Let’s say you want a workstation-class build with serious computing punch, but you don’t want to burn a grand on a CPU alone. Enter the Ryzen Threadripper 1950X. We gave it an Editor’s Choice award for its combination of sheer performance and unbridled platform capabilities, and although it’s technically been superseded by the 2950X, store prices for the older chip hover around $590 at the time of writing. The Threadripper 2950X might be faster, sure, but it also costs around $880, and the improvement over its predecessor doesn’t quite justify the price delta at this point in time.

Anyway, the humongous 1950X offers 16 cores and 32 threads clocked at a maximum of 4 GHz. That’s probably enough computing horsepower to run a small city, and yet here it sits under a single massive heat spreader. X399 motherboards can tap 64 lanes of PCIe 3.0 expansion direct from this CPU, too.

We’ve slapped 32 GB of fast quad-channel RAM into this system, and the Samsung 970 EVO 1 TB is now complemented by a pair of big honkin’ Western Digital Red 4 TB NAS drives. Those drives are pretty quiet but spin at 5400 RPM instead of the usual 7200 RPM. Should you care more about speed than noise, you’ll likely prefer HGST’s Deskstar NAS offerings. I own both types of drives, and I have nothing but good things to say about both. 

Fractal Design’s massive Celsius S36 closed-loop cooler, the amazing Fractal Design Define R6 case, a Corsair RM 850x power supply, and the nearly-world-beating EVGA GeForce RTX 2080 Black top off this beastly build.

Really Serious Business

Component Price Buy (prices may vary)
Processor Core i9-9940X $1,399.99
Cooler Fractal Design Celsius S36 $114.83
Motherboard Asus Prime X299 Deluxe-II $499.99
Memory G.Skill Trident Z RGB 64 GB (4×16 GB) DDR4-3200 $529.99
Graphics EVGA GeForce RTX 2080 Black $699.99
Storage Samsung 970 EVO 1 TB $247.99
Western Digital Red 6 TB $194.99
Western Digital Red 6 TB $194.99
Enclosure Fractal Design Define R6 $135.50
PSU Corsair HX1200i $149.97
Total $4,168.23

For our next workstation tier, we elected to go with the Core i9-9940X. You’ve probably read about the big honcho Core i9-9980XE, and the basic description of the 9940X is that it’s fairly similar to its boss, save that it makes do with fewer cores and less cache. The main specs consist of 14 Skylake-X Refresh cores, 28 threads, a 4.4-GHz turbo, and a total of 19.25 MB of L3 cache. The performance profile of Skylake-X Refresh is that it’s consistent across pretty much all tasks. We went with the Core i9-9940X over the similarly priced Threadripper 2970WX for that exact reason in this build, although we’re glad to point out that it’s a fairly close call, and that 3D rendering pros might prefer the AMD chip.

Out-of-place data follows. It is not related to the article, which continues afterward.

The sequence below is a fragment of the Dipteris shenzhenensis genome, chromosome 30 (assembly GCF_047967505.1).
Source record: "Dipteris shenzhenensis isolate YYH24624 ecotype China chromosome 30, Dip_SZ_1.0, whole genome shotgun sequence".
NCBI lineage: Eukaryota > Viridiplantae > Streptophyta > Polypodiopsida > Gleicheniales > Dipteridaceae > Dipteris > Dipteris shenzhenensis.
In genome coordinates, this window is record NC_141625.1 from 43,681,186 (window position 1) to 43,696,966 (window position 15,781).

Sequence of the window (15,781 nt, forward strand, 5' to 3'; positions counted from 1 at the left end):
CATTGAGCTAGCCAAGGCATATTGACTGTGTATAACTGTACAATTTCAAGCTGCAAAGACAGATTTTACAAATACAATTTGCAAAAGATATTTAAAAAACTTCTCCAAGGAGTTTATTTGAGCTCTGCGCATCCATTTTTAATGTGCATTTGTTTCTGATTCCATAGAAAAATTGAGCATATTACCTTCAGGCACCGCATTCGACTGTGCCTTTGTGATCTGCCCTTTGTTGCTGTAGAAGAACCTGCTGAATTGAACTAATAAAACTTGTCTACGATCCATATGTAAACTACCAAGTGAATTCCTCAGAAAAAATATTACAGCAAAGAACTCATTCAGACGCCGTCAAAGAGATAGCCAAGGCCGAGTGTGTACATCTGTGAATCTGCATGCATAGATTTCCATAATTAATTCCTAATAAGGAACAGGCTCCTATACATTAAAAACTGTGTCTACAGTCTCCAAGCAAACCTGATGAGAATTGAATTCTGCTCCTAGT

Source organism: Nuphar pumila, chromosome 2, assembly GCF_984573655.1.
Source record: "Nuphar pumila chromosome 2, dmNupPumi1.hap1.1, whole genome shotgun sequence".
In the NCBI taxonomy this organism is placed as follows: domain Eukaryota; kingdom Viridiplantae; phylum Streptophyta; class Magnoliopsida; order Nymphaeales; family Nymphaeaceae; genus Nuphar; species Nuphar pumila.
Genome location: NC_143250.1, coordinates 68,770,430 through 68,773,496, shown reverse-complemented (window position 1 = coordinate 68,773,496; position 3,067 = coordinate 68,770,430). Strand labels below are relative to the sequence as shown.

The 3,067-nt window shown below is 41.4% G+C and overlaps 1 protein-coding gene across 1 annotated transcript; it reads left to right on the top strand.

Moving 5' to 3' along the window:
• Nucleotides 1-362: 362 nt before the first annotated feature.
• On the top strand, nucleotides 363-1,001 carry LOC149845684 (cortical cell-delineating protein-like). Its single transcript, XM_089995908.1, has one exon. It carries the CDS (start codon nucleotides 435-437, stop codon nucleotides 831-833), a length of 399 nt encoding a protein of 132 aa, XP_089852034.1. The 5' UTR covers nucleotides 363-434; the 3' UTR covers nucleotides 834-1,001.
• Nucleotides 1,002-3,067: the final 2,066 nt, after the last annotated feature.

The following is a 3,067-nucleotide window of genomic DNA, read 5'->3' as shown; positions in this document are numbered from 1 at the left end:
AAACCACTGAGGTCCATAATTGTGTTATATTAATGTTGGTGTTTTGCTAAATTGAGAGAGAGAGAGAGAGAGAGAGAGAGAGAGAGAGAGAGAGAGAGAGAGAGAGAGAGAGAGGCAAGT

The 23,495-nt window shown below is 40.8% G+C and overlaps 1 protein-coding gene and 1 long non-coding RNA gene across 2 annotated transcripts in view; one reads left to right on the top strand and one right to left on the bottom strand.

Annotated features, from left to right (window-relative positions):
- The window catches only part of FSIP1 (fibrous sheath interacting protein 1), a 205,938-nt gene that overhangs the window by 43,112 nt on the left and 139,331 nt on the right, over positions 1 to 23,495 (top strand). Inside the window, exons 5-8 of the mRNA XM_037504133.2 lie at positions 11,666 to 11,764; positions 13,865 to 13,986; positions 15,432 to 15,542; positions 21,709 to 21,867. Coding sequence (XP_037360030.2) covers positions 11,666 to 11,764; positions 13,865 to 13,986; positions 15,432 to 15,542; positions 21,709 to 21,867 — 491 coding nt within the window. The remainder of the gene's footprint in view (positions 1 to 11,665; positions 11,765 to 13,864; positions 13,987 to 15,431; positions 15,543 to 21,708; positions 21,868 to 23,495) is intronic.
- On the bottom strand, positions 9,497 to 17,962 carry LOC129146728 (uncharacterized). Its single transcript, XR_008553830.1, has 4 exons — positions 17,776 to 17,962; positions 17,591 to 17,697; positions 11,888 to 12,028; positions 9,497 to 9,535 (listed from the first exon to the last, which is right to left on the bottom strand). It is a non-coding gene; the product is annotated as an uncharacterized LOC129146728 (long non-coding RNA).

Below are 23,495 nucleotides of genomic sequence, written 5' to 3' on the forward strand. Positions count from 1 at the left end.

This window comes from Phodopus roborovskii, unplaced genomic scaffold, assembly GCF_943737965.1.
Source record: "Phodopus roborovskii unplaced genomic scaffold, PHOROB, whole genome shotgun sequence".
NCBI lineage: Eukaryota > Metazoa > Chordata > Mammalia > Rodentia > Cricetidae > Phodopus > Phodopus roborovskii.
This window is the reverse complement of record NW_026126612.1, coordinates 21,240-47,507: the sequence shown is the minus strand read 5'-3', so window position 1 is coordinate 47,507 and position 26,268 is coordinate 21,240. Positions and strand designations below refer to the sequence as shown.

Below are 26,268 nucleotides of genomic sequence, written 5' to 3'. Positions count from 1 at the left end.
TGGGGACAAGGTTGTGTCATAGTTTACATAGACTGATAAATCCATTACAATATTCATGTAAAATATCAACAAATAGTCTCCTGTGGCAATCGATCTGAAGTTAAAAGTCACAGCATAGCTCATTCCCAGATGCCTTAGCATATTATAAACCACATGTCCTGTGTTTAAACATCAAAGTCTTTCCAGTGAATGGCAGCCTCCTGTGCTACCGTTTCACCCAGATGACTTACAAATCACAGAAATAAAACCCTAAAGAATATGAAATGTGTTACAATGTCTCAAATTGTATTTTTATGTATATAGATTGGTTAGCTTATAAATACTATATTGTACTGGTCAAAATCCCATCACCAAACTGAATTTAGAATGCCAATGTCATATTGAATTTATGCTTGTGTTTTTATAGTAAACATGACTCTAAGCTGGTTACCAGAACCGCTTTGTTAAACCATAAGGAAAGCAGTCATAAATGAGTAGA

The Editor’s Choice-winning Asus Prime X299-Deluxe II is as pitch-perfect an X299 board as you’re likely to find, too. It has particularly effective heatsinks sitting atop a heavy-duty VRM, as well as Thunderbolt 3 ports and 5-Gb Ethernet, among other niceties. The asking price is sizable, but so is the features list, and we think this board makes the best use of the 44 lanes of PCIe connectivity from the Core i9-9940X. We expect that professionals who need a machine of this caliber will use heavy-duty applications and large data sets, and that’s why there’s 64 GB of fast, quad-channel RAM on tap.

No Holds Barred

Where our previous few builds focus on the best bang for the buck, the No Holds Barred is not about that. It’s for the most demanding compute tasks around, whether those reside on the CPU or the graphics card. This system also gives power users a way to connect to every high-speed storage device or peripheral under the sun. From CPU to storage, this box is the most capable and cutting-edge desktop PC that we could make using enthusiast-friendly parts. If you want to knock yourself out with dual-socket server motherboards and other exotica, feel free, but this is meant to be our vision of the highest-performance enthusiast PC around, not something that needs its own rack to run.